The real health benefits to drinking green tea

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There are many conflicting opinions on the health benefits of drinking green tea, but which ones are right?

We reported earlier that a 16-year-old girl in England contracted hepatitis from some green tea that she bought online. While it is certainly a tragic and bizarre case, it doesn’t mean green tea is unsafe to drink or poses serious health risks as a whole. In fact, there are a wide range of reasons why green tea is actually really good for you.

Green tea is brewed from the leaves of the Camellia sinensis plant, and has undergone a minimal level of oxidation as it’s processed. It first gained popularity in China, but has become popular in many cultures in Asia and beyond. Western countries have adopted green tea alongside traditionally brewed black tea.

In addition to brewing green tea into a normal hot cup of tea, it can be used for other beverages, dietary supplements, and even cosmetics. There are many different strains of green tea, which can vary widely across growing environments and methods, production, and harvesting methods.

While there are many claims on some of the health benefits about green tea, there is an extensive body of research that confirms drinking green tea is probably not such a bad idea every now and then.

The easiest way of drinking green tea is to simply brew the leaves in hot water. A typical serving consists of two grams of dried leaves per 100 milliliters of water. It is steeped at a maximum temperature of 87 degrees and should only brew for about three minutes.

Chinese green tea consists of over 600 different strains of the Camellia sinensis plant, which translates to an incredible variety in flavors and health benefits. Tea leaves are dried over fire in a pan, in an oven, or under the sun in traditional Chinese methods, and have an earthy flavor. Japanese green tea, on the other hand, is steamed which gives them a leafier flavor.

Green tea offers a wide range of enzymes, amino acids, carbohydrates, sterols, lipids, dietary minerals, and phytochemicals like polyphenols, flavinols, and caffeine. That’s a lot to keep track of, but in varying concentrations these chemicals help regulate a number of body functions and protect against disease and degradation of all types.

The polyphenols found in green tea include epigallocatechin gallate, epigallocatechin, epicatechin gallate, and epicatechin. The flavinols in green tea are primarily kaempferol, quercetin and myricitin. Research outlining the health benefits of these specific compoings is thin, but more general studies on the overall health benefits of green tea have proven to follow a positive trend.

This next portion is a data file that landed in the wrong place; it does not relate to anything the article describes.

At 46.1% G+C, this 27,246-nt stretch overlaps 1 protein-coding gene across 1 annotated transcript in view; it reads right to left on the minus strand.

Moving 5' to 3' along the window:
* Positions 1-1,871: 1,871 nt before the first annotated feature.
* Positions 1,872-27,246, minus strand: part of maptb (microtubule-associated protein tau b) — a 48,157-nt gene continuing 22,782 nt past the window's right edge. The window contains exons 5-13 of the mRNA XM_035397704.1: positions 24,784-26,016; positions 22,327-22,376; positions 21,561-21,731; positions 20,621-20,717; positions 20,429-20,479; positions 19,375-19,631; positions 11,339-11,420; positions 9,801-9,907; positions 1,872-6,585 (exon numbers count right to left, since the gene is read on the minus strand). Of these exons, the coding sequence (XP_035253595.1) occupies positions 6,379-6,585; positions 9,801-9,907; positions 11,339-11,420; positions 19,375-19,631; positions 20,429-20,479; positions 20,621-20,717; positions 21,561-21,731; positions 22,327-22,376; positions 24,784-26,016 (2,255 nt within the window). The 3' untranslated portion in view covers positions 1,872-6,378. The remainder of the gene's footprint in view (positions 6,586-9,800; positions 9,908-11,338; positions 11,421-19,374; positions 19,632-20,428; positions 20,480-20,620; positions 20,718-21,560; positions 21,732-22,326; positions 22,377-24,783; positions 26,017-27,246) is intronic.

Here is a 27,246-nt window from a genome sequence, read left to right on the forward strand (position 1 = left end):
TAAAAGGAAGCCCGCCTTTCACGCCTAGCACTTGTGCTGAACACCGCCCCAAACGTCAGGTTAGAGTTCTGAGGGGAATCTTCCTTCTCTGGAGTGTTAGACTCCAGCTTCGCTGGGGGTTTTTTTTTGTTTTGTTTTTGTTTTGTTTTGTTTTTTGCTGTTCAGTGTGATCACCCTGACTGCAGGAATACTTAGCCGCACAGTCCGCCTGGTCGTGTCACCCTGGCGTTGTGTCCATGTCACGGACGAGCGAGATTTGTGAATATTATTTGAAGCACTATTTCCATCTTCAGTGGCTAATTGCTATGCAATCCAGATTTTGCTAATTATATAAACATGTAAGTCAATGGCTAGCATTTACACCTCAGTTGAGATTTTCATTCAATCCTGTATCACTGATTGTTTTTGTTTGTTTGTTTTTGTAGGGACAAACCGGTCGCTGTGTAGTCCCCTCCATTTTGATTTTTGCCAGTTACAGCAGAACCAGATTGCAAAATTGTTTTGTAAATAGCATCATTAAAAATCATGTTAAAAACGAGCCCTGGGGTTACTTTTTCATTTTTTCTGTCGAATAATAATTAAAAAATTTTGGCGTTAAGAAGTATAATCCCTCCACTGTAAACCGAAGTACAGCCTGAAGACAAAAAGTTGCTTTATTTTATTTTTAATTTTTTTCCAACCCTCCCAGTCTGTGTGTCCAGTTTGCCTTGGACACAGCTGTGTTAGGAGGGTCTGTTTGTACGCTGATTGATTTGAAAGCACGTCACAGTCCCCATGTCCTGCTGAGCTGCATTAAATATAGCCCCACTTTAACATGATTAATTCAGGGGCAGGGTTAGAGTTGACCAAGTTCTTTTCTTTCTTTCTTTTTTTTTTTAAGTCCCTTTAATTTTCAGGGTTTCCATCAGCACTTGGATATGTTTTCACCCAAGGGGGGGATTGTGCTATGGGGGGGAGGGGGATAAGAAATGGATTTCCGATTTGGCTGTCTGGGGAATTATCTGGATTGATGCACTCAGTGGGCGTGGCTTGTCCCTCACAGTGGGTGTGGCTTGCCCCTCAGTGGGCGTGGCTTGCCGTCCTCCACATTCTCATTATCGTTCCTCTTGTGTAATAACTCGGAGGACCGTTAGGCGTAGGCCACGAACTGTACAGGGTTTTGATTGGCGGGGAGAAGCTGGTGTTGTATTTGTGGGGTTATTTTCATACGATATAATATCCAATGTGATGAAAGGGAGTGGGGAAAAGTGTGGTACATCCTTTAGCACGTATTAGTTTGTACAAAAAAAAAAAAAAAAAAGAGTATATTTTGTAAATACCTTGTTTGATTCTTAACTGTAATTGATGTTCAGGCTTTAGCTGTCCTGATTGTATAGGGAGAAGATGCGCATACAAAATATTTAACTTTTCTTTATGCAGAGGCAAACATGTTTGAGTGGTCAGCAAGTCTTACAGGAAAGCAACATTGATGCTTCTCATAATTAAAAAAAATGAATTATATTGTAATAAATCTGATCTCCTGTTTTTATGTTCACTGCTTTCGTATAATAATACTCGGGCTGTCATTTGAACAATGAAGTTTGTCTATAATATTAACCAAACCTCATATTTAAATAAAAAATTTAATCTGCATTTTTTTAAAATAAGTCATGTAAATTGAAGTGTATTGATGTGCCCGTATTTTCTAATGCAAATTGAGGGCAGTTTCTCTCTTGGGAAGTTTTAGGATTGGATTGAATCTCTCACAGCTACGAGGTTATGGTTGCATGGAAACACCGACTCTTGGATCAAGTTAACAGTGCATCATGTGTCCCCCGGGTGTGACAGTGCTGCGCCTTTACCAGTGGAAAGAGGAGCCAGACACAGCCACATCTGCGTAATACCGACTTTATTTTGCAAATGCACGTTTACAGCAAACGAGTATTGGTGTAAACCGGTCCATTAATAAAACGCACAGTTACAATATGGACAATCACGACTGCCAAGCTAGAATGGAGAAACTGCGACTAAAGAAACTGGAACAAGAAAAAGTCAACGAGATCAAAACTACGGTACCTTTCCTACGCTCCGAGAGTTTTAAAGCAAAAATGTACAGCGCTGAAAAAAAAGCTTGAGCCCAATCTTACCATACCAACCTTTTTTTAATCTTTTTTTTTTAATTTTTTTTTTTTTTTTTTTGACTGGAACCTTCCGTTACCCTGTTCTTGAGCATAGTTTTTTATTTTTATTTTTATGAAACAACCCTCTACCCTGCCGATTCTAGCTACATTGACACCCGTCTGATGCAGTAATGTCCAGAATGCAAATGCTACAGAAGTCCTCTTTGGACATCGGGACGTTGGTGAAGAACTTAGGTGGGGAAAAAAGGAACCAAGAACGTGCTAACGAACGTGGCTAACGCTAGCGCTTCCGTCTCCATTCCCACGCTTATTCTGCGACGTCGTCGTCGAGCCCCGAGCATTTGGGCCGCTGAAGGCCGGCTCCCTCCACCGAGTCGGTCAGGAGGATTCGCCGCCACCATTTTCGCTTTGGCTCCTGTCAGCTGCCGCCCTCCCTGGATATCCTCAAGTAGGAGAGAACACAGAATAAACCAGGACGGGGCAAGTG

A panel of scientists submitted a report about the health effects of green tea to the European Commission in 2011, and found that many of the claims made about the benefits of drinking great tea were not supported by solid scientific evidence. Even though the average concentration of many of these compounds is higher in green tea than most other food or beverage products, there is little peer reviewed research to support claims that they provide specific health benefits.

Among the claims that green tea can improve health are that it can help prevent or treat cancer. There is little clear evidence that proves this, but few studies have examined the question on a large scale. Interestingly, black tea has been shown to be linked to a significant reduction in cancer deaths across the board.

Even though it has not been linked to preventing cancer, green tea has been shown to have some serious health benefits. Research has shown that green tea can improve blood flow and decrease levels of cholesterol. A study in 2013 showed that green tea helped ward off a wide range of cardiovascular issues from hypertension to congestive heart failure. The brain benefits from a healthy heart as well – MRIs in a Swiss study showed that people who drank green tea had improved working-memories and decreased levels of the plaques that buildup in the synapses suspected of causing Alzheimer’s disease.

Green tea can also help people who suffer from diabetes. It has been shown to keep blood sugar lower through regulated cholesterol and blood pressure. This can help protect against the damages caused by a diet high in fat.

Green tea won’t specifically help you lose weight, but it’s a great substitute for sugary juices and sodas. One of the key ingredients in green tea, EGCG can help keep your appetite mildly suppressed so you don’t feel as hungry, but there are no proven weight loss properties of green tea.

Overall, green tea is correlated to a lower risk of death from just about any cause. People who drink at least one cup of green tea each day are four percent less likely to die for any reason.

Despite the wonderful health benefits that can be achieved by incorporating green tea into your diet, there is still a risk of toxicity from drinking too much. Reports of liver toxicity from drinking high doses, nearing 30 mg/kg/day have been reported in people taking green tea dietary supplements. The culprit is epigallocatechin gallate, EGCG, one of the catechins commonly found in green tea. It may have had something to do with the young British girl contracting hepatitis in the recent case, but fear not – green tea is safe, healthy, and even delicious!

Wanda B. Hewlett

Wanda B. Hewlett (Contributor) is a freelance writer from the UK. When she’s not busy writing she loves to spend her time traveling, exploring and running.

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